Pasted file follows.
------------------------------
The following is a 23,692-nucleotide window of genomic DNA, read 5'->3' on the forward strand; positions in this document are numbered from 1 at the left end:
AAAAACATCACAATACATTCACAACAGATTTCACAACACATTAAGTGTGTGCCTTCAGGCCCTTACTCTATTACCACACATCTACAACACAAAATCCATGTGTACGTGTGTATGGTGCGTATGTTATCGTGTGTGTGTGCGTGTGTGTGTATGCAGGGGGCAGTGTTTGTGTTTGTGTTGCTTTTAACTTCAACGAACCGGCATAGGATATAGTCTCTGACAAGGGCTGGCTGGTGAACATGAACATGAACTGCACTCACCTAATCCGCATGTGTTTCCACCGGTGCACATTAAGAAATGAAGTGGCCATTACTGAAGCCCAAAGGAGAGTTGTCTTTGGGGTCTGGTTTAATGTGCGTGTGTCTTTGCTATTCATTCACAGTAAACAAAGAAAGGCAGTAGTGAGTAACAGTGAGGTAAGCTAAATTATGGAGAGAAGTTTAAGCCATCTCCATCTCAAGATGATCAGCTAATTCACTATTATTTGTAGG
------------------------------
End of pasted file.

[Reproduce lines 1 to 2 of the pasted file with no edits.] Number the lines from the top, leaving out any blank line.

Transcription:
The following is a 23,692-nucleotide window of genomic DNA, read 5'->3' on the forward strand; positions in this document are numbered from 1 at the left end:
AAAAACATCACAATACATTCACAACAGATTTCACAACACATTAAGTGTGTGCCTTCAGGCCCTTACTCTATTACCACACATCTACAACACAAAATCCATGTGTACGTGTGTATGGTGCGTATGTTATCGTGTGTGTGTGCGTGTGTGTGTATGCAGGGGGCAGTGTTTGTGTTTGTGTTGCTTTTAACTTCAACGAACCGGCATAGGATATAGTCTCTGACAAGGGCTGGCTGGTGAACATGAACATGAACTGCACTCACCTAATCCGCATGTGTTTCCACCGGTGCACATTAAGAAATGAAGTGGCCATTACTGAAGCCCAAAGGAGAGTTGTCTTTGGGGTCTGGTTTAATGTGCGTGTGTCTTTGCTATTCATTCACAGTAAACAAAGAAAGGCAGTAGTGAGTAACAGTGAGGTAAGCTAAATTATGGAGAGAAGTTTAAGCCATCTCCATCTCAAGATGATCAGCTAATTCACTATTATTTGTAGG